The top vote-getting answer on my poll about what people feel about the election: Different lunatics, same asylum. We are getting jaded by our system. Being the “flaming moderate” that I am, I find it hard to hear the substance of the rhetoric on either side, just the shrillness and rancor of the voices.
From the physician’s perspective, it is very hard to know who to favor in this election. The democrats seem to love lawyers and hate tort reform, and they also favor an expansion of government. The republicans love big businesses and “free market,” accepting the bad behavior of insurance and drug companies as “the market working itself out.” They both seem hell-bent on sticking it to the other party at the expense of getting anything done — and this in a time of crisis for our industry.
The results of this playground brawl between the two gangs of bullies is that all of us wimpy kids (the ones without power) end up lying bloody in the dirt. Here are the facts as I see them about healthcare in our country:
1. It costs far too much. The top item on the agenda needs to be cost control. The only way to control cost is to stop paying for things that are unnecessary or for which there is a cheaper alternative. I know that’s not simple as it sounds, but so much of the discussion is about coverage and how things are paid, while the real issue is not who pays, it’s what and how much gets paid.
2. Too much of the cost is hidden. How much does it cost to see the doctor? That’s an incredibly complicated question. It depends on the insurance carrier, the doctor in question, the way the doctor codes the visit, and the nature of the doctor’s ordering practice. The same thing is true on a grander scale for hospitals. Drug costs are hidden by copays (allowing companies to wheel-and-deal to get drugs on formularies). Insurance companies hide their administrative cost and pass on any increases on to the people buying the policies.
3. It is totally disorganized. Nobody knows what anyone else is doing. As much as people rail against the mandated EMR, the coordination of care will be impossible without it. We need to know what has been done using clinical information, not billing data. Up to now the insurance industry has controlled the information about what is done on patients, using the withholding of payment as the club to change physician behavior. While there is risk that doctors might get screwed with the recording of our behavior, not doing so makes the chance of real improvement nearly impossible, leaving the payors with the data and hence with the most power.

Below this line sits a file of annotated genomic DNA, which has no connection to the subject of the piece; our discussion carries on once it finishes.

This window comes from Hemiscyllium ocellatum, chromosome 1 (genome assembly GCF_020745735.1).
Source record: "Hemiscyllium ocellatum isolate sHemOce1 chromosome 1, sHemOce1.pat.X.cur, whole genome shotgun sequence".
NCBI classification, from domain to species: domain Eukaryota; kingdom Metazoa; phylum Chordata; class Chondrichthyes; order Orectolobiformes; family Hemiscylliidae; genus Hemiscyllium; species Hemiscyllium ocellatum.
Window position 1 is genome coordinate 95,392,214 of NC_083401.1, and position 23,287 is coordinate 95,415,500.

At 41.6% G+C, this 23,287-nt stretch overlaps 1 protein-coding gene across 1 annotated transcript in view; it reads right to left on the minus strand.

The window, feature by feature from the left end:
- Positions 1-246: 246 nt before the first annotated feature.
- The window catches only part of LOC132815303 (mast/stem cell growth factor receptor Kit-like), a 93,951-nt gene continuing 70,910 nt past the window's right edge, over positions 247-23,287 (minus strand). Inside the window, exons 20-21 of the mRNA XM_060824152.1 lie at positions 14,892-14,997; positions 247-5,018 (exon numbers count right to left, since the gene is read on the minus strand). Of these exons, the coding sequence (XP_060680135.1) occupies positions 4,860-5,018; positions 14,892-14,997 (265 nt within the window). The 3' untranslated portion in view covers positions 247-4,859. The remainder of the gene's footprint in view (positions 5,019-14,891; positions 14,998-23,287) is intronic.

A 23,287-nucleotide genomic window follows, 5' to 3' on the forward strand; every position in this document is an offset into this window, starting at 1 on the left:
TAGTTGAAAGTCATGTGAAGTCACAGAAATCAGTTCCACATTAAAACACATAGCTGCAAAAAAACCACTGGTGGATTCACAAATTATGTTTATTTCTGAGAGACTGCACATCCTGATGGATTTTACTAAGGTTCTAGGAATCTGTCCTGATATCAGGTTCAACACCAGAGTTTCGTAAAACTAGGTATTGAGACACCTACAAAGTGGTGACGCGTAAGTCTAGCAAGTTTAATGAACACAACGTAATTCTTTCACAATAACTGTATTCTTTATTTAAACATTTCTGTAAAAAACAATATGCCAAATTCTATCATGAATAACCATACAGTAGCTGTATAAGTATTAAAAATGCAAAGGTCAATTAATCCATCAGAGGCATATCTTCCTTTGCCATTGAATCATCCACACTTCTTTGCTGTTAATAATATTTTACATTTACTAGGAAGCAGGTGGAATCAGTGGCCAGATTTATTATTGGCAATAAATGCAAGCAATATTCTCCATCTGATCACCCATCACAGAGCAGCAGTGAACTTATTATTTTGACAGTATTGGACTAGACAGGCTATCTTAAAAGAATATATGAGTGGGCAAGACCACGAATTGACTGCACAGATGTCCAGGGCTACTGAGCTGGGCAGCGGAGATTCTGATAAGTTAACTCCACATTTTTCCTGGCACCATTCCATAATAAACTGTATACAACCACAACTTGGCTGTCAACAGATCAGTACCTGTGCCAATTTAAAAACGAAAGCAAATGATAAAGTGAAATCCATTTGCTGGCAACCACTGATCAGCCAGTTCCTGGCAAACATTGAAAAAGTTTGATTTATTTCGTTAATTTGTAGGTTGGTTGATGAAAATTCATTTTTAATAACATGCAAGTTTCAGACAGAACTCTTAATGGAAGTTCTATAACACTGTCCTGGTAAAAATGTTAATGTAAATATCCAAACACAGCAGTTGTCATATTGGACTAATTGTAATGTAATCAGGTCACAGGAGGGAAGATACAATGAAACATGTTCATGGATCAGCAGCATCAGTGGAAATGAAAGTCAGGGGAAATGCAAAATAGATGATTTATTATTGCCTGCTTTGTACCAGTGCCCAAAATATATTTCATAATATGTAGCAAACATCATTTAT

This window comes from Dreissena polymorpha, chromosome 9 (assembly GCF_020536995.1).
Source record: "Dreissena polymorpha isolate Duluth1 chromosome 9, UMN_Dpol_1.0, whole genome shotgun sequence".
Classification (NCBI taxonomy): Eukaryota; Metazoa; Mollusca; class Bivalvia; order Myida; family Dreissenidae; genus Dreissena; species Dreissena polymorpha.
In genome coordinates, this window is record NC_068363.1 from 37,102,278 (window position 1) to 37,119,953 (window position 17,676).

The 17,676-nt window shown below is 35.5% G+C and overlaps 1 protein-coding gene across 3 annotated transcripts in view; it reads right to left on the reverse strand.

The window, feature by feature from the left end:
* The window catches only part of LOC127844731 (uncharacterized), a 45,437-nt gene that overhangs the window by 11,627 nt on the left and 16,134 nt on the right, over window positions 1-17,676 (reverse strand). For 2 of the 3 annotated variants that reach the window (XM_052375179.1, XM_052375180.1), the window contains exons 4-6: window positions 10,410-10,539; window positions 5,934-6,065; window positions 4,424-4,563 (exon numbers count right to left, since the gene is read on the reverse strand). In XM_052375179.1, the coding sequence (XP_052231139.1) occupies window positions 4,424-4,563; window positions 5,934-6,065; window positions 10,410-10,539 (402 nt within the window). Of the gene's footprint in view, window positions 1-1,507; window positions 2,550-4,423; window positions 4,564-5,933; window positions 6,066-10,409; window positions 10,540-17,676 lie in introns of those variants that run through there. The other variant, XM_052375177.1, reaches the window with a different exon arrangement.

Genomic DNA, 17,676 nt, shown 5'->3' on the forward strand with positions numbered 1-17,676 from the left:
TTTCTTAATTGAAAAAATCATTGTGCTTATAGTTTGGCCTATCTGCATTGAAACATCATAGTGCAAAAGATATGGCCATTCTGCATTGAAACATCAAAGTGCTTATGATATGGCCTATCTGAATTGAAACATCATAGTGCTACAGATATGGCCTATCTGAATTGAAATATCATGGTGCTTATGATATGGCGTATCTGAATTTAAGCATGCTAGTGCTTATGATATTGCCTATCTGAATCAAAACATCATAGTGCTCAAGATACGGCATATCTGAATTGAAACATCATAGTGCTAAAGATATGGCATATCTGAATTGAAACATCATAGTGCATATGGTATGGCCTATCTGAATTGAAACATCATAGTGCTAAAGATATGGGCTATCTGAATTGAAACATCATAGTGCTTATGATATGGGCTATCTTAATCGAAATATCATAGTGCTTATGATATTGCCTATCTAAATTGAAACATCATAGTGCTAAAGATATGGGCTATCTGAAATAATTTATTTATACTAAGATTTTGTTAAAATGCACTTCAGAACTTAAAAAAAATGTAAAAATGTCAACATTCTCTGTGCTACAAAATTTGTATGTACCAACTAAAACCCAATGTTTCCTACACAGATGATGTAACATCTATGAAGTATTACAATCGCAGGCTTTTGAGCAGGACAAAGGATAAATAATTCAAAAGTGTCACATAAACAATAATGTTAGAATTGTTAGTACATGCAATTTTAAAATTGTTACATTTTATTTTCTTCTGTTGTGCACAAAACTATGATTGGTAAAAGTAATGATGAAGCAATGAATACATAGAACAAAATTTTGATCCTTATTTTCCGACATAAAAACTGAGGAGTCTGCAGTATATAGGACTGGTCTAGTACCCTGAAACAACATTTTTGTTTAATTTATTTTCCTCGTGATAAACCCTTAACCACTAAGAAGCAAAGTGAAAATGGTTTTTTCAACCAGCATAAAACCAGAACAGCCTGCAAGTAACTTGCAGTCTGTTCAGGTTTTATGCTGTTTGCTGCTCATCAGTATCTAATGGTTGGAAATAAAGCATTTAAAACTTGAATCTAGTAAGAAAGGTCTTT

4. Nobody is pointing out the naked emperor. It is insane that drugs cost as much as they do. It is crazy that we pay what we do for technology. What exactly is it in the two-day ICU stay that costs $100,000? Price gouging is rampant because it is allowed (and even encouraged by our system). Why can a drug company raise the price of a gout drug by 5000%? Because the FDA lets them. Why can granny in the nursing home with alzheimer’s get put in the hospital and spend a week in the ICU? Because Medicare pays the hospitals and physicians who put her there. The credit card bill is shooting up, yet we are not asking why we keep spending so much?
5. The people with the most at stake are those with the least power. Patients (and primary care physicians) are the ones with the most at stake. The discussion is being run by politicians (who don’t have to use the plan they pass), hospitals, specialty organizations, insurance companies, and other health-related industries. Those with money can most influence the process to their advantage, and patients are definitely not the ones with the money.
6. We cannot afford gridlock on this issue, but that is undoubtedly what we will get. I have not met one person, liberal or conservative, who is optimistic about the next two years. We are living with a cancer but are unable to do anything about it. That cancer is not going to sit around and wait for the politicians to agree, it will spread and will choke out any hope of survival.
I am not too charged up this election season. It seems that very few people look with optimism on what’s going to happen over the next two years. The best thing we can do? Raise our voices. Vote in a way that will change the process. We need to change the asylum and make it into a place where things get done. We need people with the political gonads to work with others not in their party. We need more sense and less shrillness. If we don’t get this fixed soon, the patient will be beyond saving.
*This blog post was originally published at Musings of a Distractible Mind*